Indigenous fashion designers and artisans challenge counterfeits on the Mexico City runway

MEXICO CITY, Nov 23 (Reuters) – Cloaked in colorful haute couture, artisans and indigenous designers took a fashion event in Mexico City by storm while trying to build a sustainable future in an industry beset by plagiarism, instability and lack of money is threatened.

At Original, a government-sponsored fashion week dedicated to traditional textiles, artists showcased their designs and took on industry challenges under the motto: “No Negotiation, No Plagiarism, No Cultural Appropriation”.

World-renowned brands like Ralph Lauren and Chinese fast-fashion company Shein have been accused in recent months of plagiarizing indigenous Mexican designs, threatening the country’s ancient textile tradition.

“We need people to understand that this is not a mass process,” original board member Hilan Cruz, a backstrap loom craftsman from Puebla state, told Reuters. “What we do takes time, and that time should be evaluated both economically and in terms of product value.”

“This work is inherited,” he added. “Not only does it help pay for our daily lives, it represents our people, our community, our space, our life vision.” According to Cruz, Original tries to prevent counterfeiting by raising awareness of the quality and details of artisanal fashion.

But financial problems and problems competing with the big fashion industry have prompted the artisans’ children – who would have been trained in the craft in the past – to seek more stable work.


Peruvian Rosa Choque is the only artisan in her South American country to create designs based on her Chiribaya ancestors, some of which date back 500 years. She has no successor.

Her two daughters have moved away and looked for other jobs, since manual labor did not sell well and was often not valued. Choque himself has a second job.

Meanwhile, Mexican artisan Rosa Gonzalez works with her son. “He’s the one who has the ideas, I shape them and put them together,” she said, hinting at inspiration from the local wildlife.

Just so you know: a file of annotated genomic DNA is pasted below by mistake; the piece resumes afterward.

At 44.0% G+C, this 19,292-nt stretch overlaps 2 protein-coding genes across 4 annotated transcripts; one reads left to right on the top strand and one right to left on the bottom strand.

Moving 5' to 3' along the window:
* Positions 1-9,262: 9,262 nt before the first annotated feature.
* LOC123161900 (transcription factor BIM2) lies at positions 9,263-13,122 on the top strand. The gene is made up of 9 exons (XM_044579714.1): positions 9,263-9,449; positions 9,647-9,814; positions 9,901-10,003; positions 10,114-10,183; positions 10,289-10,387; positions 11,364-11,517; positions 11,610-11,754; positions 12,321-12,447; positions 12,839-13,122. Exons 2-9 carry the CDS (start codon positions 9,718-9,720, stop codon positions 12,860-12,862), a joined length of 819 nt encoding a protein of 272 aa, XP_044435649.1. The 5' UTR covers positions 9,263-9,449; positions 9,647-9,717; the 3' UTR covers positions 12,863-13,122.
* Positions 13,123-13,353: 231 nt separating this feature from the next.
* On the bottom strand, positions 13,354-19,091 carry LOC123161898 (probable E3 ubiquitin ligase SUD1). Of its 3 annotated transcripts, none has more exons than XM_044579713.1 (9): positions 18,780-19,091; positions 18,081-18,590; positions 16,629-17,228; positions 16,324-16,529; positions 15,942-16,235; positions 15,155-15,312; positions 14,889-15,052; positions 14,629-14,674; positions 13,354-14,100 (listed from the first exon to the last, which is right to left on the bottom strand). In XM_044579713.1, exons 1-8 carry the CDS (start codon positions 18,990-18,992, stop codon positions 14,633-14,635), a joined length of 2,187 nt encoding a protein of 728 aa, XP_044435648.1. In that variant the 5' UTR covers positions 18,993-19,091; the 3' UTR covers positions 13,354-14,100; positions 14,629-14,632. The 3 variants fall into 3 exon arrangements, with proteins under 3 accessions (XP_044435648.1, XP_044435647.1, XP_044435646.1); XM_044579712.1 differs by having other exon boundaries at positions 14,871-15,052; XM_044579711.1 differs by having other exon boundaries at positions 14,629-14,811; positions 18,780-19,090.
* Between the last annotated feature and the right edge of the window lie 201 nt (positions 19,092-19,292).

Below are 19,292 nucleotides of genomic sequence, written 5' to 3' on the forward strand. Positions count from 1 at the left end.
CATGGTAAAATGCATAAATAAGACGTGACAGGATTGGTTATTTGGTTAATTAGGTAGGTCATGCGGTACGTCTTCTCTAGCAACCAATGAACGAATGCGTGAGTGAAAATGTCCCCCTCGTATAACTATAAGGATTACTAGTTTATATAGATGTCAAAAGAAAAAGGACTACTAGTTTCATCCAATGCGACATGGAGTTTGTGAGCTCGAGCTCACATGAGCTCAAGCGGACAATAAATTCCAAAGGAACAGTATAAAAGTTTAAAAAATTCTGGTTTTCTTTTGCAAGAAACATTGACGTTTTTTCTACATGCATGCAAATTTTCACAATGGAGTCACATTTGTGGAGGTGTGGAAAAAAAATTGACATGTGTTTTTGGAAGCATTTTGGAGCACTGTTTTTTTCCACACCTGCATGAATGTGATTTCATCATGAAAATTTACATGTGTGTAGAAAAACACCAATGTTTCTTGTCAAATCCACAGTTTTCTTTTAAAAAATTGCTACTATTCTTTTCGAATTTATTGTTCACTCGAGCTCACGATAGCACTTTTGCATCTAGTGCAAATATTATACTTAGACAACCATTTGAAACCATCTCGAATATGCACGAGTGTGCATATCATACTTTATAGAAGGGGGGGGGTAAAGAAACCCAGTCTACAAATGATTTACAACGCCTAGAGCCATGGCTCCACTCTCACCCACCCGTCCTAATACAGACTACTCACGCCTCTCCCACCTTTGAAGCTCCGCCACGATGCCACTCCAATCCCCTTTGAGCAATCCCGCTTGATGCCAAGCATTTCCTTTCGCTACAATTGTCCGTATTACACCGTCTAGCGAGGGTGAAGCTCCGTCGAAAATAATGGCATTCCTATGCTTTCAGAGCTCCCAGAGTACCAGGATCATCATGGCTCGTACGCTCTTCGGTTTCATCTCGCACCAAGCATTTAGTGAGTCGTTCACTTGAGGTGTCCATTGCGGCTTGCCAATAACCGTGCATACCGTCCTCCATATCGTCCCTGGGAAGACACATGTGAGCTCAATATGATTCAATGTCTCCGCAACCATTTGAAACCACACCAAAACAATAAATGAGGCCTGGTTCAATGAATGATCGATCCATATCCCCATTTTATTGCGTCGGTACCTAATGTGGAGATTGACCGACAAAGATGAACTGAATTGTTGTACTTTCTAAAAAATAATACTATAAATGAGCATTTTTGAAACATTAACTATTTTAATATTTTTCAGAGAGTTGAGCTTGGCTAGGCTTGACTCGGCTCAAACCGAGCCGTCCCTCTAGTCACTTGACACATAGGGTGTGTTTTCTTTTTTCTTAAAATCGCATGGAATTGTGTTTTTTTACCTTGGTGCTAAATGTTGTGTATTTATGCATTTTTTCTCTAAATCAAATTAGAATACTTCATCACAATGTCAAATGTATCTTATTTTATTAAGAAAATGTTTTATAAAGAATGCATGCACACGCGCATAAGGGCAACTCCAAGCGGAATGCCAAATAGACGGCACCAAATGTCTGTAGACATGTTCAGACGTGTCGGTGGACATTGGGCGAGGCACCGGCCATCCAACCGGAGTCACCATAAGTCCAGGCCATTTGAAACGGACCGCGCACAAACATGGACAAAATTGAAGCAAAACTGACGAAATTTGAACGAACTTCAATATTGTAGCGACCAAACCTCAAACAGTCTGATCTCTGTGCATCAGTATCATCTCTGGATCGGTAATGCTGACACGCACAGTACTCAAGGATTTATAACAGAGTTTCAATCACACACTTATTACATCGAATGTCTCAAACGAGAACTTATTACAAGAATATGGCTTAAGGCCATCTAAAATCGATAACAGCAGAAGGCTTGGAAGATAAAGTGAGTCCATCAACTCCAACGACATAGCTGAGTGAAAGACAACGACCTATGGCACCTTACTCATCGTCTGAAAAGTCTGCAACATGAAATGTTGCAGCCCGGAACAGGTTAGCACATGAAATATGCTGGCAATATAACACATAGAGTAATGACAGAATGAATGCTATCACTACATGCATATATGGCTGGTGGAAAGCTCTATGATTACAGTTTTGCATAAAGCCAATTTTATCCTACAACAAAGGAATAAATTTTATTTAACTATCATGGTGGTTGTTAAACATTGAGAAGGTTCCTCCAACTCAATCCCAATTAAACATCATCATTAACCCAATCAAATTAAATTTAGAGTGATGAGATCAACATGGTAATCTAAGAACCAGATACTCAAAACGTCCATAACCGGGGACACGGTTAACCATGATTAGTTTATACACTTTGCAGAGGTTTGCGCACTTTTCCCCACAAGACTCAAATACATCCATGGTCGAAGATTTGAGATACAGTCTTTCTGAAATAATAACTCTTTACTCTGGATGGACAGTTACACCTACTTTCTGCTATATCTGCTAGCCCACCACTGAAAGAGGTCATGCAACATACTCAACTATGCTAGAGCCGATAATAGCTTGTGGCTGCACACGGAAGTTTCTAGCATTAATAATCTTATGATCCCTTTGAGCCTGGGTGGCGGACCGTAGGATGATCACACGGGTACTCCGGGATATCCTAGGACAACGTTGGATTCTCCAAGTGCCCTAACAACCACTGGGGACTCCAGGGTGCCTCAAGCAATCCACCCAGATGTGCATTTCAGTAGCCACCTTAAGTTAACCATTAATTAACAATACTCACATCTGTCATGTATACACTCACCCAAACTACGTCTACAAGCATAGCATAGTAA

The family used to make art canvas but switched to clothing because it was easier to sell.

“With our designs, anyone can wear a haute couture dress for gala parties and graduations. We even made them for brides,” Gonzalez said.

But lack of money has stifled innovation and prevented designers from investing in better production.

“I wanted to be modern while preserving my culture,” Peruvian designer Licet Alvarez, who wore face paint and a beaded kitsarenchy, a traditional costume of the Anaro people of central Peru’s central highlands, told Reuters. “But sometimes we don’t have access to the necessary materials.”

Plagiarism of ancient indigenous designs has drawn the ire of Mexican President Andres Manuel Lopez Obrador. “They plagiarize designs from artisans and indigenous people from Hidalgo, Chiapas, Guerrero,” he told a news conference last week.

Brands can use pre-Hispanic or native designs, he said, but “there has to be recognition for their intellectual work, creativity, and no plagiarism.”

Reporting by Aida Pelaez-Fernandez; Editing by Sarah Morland and Leslie Adler

Our standards: The Thomson Reuters Trust Principles.


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